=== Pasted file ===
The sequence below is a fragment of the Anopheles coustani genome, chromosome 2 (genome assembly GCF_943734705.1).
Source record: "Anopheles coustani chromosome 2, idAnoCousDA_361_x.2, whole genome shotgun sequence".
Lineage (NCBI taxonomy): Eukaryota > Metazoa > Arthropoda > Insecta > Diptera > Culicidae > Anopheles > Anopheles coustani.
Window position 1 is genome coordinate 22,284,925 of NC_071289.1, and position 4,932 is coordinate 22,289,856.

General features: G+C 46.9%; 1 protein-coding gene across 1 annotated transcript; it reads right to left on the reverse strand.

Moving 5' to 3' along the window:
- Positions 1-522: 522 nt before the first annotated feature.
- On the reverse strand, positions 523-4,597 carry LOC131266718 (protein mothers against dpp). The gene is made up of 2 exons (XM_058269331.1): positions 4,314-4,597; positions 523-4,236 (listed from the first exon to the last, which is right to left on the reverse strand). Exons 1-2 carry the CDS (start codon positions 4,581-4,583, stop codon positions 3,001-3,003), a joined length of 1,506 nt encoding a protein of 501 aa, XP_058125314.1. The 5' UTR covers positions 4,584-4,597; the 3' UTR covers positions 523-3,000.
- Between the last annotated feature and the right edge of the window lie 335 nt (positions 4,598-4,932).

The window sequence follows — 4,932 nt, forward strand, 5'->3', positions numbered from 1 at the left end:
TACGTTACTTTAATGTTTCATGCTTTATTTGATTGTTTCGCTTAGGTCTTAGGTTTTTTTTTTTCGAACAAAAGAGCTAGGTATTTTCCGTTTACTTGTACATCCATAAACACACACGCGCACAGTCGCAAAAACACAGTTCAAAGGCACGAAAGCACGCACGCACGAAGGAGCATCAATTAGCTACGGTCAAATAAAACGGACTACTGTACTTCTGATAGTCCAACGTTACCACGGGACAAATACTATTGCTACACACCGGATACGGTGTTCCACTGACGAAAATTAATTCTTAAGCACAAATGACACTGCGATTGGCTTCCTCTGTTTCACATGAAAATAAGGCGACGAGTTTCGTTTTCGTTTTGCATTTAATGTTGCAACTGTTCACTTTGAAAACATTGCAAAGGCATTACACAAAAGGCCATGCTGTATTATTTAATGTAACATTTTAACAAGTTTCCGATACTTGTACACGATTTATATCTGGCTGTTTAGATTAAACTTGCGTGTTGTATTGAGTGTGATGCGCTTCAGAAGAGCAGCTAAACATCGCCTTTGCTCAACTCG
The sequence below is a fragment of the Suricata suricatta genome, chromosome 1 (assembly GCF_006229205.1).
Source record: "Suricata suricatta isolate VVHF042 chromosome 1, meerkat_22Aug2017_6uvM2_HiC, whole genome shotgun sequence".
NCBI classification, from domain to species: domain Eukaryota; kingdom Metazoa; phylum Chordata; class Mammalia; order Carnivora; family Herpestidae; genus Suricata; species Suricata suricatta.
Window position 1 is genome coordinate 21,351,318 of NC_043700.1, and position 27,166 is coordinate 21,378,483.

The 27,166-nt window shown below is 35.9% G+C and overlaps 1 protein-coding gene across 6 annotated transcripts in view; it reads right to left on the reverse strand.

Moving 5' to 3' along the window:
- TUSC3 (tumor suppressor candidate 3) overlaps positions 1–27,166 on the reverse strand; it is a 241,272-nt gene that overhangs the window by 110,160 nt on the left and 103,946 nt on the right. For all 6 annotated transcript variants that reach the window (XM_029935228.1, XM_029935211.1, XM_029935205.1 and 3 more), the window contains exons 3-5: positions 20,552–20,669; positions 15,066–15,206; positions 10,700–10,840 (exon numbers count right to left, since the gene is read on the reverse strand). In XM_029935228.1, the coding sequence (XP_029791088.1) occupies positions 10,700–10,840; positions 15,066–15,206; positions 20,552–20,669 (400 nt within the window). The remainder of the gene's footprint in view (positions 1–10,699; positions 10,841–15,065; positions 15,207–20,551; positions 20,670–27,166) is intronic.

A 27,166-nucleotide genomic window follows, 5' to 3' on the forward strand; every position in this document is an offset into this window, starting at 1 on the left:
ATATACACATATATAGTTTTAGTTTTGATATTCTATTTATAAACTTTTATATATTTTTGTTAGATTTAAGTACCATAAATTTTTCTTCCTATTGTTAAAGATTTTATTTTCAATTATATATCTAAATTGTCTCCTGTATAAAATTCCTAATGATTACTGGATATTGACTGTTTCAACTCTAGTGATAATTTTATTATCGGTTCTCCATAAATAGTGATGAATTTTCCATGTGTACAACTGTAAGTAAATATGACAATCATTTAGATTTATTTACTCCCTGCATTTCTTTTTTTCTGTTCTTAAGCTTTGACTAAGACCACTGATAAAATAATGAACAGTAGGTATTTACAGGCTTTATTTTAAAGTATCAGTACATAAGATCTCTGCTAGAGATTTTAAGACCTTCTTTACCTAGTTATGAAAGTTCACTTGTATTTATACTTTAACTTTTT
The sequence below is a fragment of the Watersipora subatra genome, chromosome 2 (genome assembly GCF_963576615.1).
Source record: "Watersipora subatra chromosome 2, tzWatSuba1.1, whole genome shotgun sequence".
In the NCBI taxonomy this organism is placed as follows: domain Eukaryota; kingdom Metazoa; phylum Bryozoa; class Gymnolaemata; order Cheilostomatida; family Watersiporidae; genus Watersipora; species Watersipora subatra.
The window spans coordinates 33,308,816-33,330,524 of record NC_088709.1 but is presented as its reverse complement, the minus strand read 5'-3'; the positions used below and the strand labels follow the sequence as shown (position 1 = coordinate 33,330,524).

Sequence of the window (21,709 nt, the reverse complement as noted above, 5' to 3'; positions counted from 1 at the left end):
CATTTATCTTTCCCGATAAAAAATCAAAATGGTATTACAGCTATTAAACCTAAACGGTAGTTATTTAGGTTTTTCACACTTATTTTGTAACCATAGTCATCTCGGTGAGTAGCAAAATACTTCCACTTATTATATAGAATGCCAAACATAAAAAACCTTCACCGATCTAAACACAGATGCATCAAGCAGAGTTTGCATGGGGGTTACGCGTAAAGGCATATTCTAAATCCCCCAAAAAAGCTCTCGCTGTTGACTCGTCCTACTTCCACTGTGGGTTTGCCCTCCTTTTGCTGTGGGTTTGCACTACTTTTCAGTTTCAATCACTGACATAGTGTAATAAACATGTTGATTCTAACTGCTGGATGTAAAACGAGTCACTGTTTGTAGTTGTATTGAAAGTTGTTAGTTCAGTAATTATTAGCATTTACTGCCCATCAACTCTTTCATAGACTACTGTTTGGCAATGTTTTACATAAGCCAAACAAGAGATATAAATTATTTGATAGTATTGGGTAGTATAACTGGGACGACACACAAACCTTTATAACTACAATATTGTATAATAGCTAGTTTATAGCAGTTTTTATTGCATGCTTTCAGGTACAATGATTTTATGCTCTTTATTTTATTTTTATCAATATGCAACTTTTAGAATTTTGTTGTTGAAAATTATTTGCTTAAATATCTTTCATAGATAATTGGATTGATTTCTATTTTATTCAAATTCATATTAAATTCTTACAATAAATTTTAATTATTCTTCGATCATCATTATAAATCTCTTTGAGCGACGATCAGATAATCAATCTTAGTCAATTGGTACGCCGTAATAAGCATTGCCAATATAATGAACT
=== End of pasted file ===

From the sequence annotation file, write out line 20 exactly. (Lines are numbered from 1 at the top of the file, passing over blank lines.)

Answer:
ATATACACATATATAGTTTTAGTTTTGATATTCTATTTATAAACTTTTATATATTTTTGTTAGATTTAAGTACCATAAATTTTTCTTCCTATTGTTAAAGATTTTATTTTCAATTATATATCTAAATTGTCTCCTGTATAAAATTCCTAATGATTACTGGATATTGACTGTTTCAACTCTAGTGATAATTTTATTATCGGTTCTCCATAAATAGTGATGAATTTTCCATGTGTACAACTGTAAGTAAATATGACAATCATTTAGATTTATTTACTCCCTGCATTTCTTTTTTTCTGTTCTTAAGCTTTGACTAAGACCACTGATAAAATAATGAACAGTAGGTATTTACAGGCTTTATTTTAAAGTATCAGTACATAAGATCTCTGCTAGAGATTTTAAGACCTTCTTTACCTAGTTATGAAAGTTCACTTGTATTTATACTTTAACTTTTT